Where to start? This afternoon I went into my favourite remainder’s shop (actually the only one I know – but still it would be my favourite even if there were others). This is a serious collection of mainly hardback books for sale from £3.99 and up. I browsed and settled on a book called Does God Hate Women? Which looked at some of the abuses against women perpetuated (of course I mean perpetrated) by people who justify what they do on religious grounds (if ‘abuse’ is the kind of word you can use to talk about men taking 13-year-old girls and stoning them to death for the crime of being raped. Yeah God really hates that kind of thing!). You know where this happened. I don’t have to tell you. OK you all will have come up with different answers – but, you know what? You’re all right. Only the names have been changed. Anyway as I was purchasing the book, the owner just nodded “Know what? I think she hates men as well!”. We have a high level of discourse in my town.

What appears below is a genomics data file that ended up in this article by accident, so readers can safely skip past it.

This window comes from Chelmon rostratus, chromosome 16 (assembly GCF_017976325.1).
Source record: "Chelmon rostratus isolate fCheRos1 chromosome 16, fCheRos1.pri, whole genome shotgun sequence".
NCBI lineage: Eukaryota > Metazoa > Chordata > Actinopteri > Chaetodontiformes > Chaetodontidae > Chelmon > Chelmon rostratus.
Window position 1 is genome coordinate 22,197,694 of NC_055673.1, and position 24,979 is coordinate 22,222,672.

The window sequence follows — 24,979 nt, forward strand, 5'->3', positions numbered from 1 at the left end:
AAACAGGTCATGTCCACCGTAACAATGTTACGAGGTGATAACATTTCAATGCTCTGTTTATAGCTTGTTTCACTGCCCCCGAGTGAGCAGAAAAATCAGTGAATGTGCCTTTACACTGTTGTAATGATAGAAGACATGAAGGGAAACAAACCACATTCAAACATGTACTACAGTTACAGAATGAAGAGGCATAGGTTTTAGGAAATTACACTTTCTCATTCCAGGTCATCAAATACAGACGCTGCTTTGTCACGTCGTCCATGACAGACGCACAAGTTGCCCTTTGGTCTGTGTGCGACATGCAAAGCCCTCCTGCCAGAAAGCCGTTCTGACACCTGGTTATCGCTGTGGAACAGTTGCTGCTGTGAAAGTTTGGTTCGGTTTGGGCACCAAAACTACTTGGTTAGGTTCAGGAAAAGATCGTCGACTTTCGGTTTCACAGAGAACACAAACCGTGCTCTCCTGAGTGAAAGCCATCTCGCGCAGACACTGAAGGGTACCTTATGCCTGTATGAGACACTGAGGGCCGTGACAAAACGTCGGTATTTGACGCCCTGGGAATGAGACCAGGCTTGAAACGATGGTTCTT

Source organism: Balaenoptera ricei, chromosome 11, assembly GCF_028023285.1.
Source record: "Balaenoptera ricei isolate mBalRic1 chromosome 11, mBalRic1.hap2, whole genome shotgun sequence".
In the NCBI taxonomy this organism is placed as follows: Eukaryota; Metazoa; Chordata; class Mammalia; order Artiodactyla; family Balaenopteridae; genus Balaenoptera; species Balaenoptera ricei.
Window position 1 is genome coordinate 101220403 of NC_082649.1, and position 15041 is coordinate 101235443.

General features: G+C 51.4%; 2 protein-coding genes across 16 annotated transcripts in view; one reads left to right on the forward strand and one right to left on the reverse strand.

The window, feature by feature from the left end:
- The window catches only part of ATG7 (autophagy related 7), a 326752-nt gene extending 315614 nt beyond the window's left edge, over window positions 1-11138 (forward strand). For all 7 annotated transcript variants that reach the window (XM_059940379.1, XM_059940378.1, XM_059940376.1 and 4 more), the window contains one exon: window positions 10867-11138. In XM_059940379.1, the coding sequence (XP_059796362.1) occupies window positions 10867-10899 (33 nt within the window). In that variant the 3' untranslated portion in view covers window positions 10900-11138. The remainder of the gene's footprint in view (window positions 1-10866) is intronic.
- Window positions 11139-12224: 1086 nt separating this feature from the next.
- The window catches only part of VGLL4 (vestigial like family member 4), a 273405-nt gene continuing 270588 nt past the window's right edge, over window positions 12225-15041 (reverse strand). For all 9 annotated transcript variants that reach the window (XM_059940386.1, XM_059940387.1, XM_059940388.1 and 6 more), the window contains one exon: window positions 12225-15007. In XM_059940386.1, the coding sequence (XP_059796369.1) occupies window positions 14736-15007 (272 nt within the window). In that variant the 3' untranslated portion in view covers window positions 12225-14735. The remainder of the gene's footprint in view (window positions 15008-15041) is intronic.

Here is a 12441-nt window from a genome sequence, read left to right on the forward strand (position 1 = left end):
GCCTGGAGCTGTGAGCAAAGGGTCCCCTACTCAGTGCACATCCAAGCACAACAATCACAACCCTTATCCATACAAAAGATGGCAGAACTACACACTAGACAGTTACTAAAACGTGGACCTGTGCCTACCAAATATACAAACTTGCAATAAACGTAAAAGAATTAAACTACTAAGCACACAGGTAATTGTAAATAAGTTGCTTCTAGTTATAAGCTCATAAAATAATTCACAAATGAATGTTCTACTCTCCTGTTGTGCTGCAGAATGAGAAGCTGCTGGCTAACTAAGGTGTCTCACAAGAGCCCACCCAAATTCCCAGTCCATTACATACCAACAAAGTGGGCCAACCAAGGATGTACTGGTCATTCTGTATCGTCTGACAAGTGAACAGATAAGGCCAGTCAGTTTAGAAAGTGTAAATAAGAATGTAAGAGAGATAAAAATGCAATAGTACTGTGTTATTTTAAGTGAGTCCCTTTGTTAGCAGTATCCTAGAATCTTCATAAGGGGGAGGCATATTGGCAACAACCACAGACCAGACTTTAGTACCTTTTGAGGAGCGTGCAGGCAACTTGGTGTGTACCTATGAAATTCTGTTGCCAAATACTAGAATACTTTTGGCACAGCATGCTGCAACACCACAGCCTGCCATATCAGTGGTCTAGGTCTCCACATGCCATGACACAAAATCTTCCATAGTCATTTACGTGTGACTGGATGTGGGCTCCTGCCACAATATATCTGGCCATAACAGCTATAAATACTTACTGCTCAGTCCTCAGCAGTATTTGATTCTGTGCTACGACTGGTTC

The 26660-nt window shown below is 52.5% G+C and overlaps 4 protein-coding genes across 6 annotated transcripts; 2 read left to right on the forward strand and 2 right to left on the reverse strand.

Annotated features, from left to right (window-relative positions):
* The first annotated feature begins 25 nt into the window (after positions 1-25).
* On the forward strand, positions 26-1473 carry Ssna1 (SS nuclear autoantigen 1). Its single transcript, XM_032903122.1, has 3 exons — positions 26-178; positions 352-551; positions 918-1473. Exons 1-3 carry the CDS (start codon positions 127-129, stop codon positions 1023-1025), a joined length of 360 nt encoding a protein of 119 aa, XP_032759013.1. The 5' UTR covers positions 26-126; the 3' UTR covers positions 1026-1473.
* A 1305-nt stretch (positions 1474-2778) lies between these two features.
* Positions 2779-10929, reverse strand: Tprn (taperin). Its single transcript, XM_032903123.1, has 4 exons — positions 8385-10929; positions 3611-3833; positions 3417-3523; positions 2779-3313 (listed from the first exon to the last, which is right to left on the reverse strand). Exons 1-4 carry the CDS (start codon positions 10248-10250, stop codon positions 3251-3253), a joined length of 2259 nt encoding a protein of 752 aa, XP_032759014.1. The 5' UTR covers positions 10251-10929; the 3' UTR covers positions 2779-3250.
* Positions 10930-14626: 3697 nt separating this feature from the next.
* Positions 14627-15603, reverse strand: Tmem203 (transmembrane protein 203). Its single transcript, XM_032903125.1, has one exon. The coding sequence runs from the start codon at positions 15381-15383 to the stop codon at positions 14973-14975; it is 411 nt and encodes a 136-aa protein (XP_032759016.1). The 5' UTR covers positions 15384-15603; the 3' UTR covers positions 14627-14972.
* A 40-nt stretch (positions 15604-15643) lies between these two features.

This has been a really good two weeks for buying books. First off, I had just posted my last thoughts on Herman Hesse when I went to my favourite book street stall that’s only there on Saturdays. I don’t know what he does the rest of the week. He surely can’t earn what he needs to live on in one day. Anyway, what is the first thing I see? A box of a dozen books by or about Herman Hesse some of which are exceedingly rare. Clearly a man who treasured Hesse had moved on or passed on or maybe even got married and had to throw out a load of books to appease the woman in his life. How do I know it was a man. Well, you know, Hesse is a male thing. So is being so obsessed you buy up everything you can lay your hands on – including an exchange of letters between Herman Hesse and Thomas Mann. Anyway I wasn’t going to lay out whatever would have been necessary to acquire the collection (though my heart grieved because collections are valuable – and this one was going to be cast to the book jackdaws to peck away at.) Anyway I depleted the collection by one book – though I have promised myself to return it. This was a collection of Essays called ‘My Belief’. I thought there might be something here that would help me understand The Glass Bead Game better. There wasn’t. The Essays reveal Hesse to be a man of impeccable liberalism well ahead of his times in his appreciation of the cultures (and particularly the literature) of China and Japan. So, although some of these essays were written 80-90 years ago they actually sound modern (if somewhat banal) – but apart from one essay in 1933 decrying the rise of the Nazis, that’s it. Now, maybe the editor has ignored a body of anti-Nazi essays – though I would have thought that unlikely (far better to depict their man as a thorough-going enemy of the Nazis). What we are left with is a discussion of Klingsor’s Last Summer and Steppenwolf. There is nothing here to disabuse my original impression of a man who simply ignored the Second World War. There is much to support this point of view. In the Glass Bead Game the time of the novel is two centuries in the future and their world was created as a reaction to the awful time when the world was in a mess way back in the mid-20th Century. That’s it. This is in line with Hesse’s theology in which he says that the enlightened man realises he is not responsible for ‘the imperfections of this world, or our own, that we do not govern ourselves but are governed, that above our understanding is God or It whose servants we are and to which we may surrender ourselves.”